Petition against same-sex ‘marriage’ on hold
Holyrood’s Public Petitions Committee said it will only consider Amy King’s data after the Scottish Government publishes its consultation
The Scottish Parliament has said it will look at a petition against legalising same-sex ‘marriage’ after the Government has published its consultation on the issue.
Holyrood’s Public Petitions Committee considered the petition yesterday—which urges the Scottish Government to make no changes to ‘the current definition of marriage, as being a union between one man and one woman’—and has said it will ‘await proper feedback’ from the Scottish Government.
The Government launched its consultation last year seeking a range of views on whether or not marriage should be redefined to include same-sex couples, a proposal vehemently opposed by the Catholic Church in Scotland. The closing date for submissions was December 9 and the Catholic Church and the Scotland for Marriage campaign—which included the Church and Care for Scotland among others—were active and firm in their opposition to redefining marriage.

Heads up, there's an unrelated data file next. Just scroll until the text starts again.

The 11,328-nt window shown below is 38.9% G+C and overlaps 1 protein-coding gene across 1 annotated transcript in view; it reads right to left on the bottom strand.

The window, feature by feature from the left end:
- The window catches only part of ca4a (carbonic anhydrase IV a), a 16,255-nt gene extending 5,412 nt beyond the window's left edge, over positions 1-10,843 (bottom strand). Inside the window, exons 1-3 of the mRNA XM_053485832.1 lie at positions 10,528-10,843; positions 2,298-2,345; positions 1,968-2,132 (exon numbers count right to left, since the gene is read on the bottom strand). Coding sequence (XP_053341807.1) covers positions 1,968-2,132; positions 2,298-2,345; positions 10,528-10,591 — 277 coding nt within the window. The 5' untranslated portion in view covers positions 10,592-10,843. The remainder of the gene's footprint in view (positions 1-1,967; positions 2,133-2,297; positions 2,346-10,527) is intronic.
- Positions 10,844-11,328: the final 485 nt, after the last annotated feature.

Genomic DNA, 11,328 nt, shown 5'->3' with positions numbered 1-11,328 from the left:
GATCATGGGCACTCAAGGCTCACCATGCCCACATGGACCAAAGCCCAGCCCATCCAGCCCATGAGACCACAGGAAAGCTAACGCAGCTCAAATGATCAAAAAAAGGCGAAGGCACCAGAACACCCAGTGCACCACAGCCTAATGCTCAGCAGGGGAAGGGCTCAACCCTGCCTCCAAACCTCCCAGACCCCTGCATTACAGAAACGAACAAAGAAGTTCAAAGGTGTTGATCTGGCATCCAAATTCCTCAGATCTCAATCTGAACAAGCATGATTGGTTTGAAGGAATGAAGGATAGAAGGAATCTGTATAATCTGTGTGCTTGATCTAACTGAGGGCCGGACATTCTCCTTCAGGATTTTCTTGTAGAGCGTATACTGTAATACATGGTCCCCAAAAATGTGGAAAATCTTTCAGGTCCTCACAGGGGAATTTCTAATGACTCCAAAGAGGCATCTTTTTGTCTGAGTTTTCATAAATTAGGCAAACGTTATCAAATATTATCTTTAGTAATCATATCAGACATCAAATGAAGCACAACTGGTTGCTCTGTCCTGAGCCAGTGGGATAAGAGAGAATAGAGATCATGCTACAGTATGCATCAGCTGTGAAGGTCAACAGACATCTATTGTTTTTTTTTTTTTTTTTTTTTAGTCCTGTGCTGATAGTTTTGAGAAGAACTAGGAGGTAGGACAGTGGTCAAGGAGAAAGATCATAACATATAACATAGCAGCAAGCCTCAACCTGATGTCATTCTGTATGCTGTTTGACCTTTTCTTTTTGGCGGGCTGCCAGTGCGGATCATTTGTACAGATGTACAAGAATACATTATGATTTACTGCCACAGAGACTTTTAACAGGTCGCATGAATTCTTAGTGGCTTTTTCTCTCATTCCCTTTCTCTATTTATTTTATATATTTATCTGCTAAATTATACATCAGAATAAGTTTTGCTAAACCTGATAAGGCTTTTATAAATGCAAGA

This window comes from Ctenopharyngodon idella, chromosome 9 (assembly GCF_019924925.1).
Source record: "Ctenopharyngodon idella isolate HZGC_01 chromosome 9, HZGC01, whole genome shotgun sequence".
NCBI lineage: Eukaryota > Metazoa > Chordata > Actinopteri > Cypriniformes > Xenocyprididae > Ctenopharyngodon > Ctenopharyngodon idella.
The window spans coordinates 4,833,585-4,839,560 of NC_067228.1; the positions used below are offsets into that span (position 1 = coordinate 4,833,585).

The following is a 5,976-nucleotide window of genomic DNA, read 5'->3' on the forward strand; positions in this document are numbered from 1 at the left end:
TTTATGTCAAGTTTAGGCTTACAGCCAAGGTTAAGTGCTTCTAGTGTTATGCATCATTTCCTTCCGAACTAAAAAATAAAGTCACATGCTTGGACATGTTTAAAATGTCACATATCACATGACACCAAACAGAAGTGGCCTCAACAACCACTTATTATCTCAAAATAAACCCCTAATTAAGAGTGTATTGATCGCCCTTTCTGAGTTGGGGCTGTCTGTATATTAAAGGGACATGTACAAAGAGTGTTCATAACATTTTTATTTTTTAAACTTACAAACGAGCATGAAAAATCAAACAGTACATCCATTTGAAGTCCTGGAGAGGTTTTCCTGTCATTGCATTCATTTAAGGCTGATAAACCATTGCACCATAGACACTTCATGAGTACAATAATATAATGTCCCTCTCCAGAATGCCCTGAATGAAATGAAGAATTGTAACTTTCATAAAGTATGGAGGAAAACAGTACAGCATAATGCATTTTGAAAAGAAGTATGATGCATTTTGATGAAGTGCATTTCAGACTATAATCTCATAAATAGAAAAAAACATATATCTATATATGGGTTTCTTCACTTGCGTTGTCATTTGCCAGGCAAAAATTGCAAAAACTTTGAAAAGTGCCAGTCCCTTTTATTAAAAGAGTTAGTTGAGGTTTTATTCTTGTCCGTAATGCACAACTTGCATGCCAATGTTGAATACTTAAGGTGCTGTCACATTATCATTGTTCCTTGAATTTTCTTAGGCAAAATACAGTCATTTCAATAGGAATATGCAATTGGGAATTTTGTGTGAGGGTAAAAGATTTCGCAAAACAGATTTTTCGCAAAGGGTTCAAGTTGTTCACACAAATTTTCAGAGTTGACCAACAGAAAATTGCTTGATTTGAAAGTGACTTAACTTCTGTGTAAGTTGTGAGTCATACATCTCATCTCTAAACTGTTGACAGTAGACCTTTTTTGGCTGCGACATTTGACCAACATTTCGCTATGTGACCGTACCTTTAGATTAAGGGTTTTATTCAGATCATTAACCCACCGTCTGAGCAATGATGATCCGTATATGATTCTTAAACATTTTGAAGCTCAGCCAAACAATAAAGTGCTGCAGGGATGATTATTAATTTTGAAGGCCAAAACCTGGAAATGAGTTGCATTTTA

The petitioner, Amy King, criticised the Scottish Social Attitudes (SSA) survey, which found that 61 per cent of Scottish people support same-sex ‘marriage,’ arguing that it ‘was loaded in favour of that outcome’ and had been ‘freely used by homosexual activists and the media as justification to introduce same-sex ‘marriage.’’
Ms King added that a report entitled: Civil Partnerships Five Years On, which was published in September last year, showed that less than 50 per cent of the Scottish public support same-sex ‘marriage.’
David Stewart, convener of the Public Petitions Committee, said it is ‘undoubtedly an extremely important issue and clearly the Scottish Government has done a comprehensive consultation.’
“I would stress that in no sense are we putting this on the backburner, what is important is that we await proper feedback from the Scottish Government,” Mr Stewart said.
Committee members agreed to write to the Government to alert it to the petition and ask to receive the responses to its consultation before proceeding further.